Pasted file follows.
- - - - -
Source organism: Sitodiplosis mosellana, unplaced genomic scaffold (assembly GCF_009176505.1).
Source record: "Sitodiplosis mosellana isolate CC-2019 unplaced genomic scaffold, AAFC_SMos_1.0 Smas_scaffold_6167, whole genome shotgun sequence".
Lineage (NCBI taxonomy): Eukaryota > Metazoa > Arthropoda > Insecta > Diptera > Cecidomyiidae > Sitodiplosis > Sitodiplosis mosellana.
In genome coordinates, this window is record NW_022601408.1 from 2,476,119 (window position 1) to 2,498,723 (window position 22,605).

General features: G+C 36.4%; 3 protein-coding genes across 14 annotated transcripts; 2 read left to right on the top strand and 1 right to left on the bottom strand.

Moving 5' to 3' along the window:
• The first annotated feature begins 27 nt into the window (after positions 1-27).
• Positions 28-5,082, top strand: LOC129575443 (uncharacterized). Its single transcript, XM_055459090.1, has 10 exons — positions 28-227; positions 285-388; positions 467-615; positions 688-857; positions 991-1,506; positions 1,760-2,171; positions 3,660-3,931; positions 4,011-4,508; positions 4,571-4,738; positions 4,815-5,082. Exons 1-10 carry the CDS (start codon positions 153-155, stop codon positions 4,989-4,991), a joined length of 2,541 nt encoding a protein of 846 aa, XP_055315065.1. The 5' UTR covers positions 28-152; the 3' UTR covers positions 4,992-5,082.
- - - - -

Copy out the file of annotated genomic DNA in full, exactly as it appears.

Source organism: Sitodiplosis mosellana, unplaced genomic scaffold (assembly GCF_009176505.1).
Source record: "Sitodiplosis mosellana isolate CC-2019 unplaced genomic scaffold, AAFC_SMos_1.0 Smas_scaffold_6167, whole genome shotgun sequence".
Lineage (NCBI taxonomy): Eukaryota > Metazoa > Arthropoda > Insecta > Diptera > Cecidomyiidae > Sitodiplosis > Sitodiplosis mosellana.
In genome coordinates, this window is record NW_022601408.1 from 2,476,119 (window position 1) to 2,498,723 (window position 22,605).

General features: G+C 36.4%; 3 protein-coding genes across 14 annotated transcripts; 2 read left to right on the top strand and 1 right to left on the bottom strand.

Moving 5' to 3' along the window:
• The first annotated feature begins 27 nt into the window (after positions 1-27).
• Positions 28-5,082, top strand: LOC129575443 (uncharacterized). Its single transcript, XM_055459090.1, has 10 exons — positions 28-227; positions 285-388; positions 467-615; positions 688-857; positions 991-1,506; positions 1,760-2,171; positions 3,660-3,931; positions 4,011-4,508; positions 4,571-4,738; positions 4,815-5,082. Exons 1-10 carry the CDS (start codon positions 153-155, stop codon positions 4,989-4,991), a joined length of 2,541 nt encoding a protein of 846 aa, XP_055315065.1. The 5' UTR covers positions 28-152; the 3' UTR covers positions 4,992-5,082.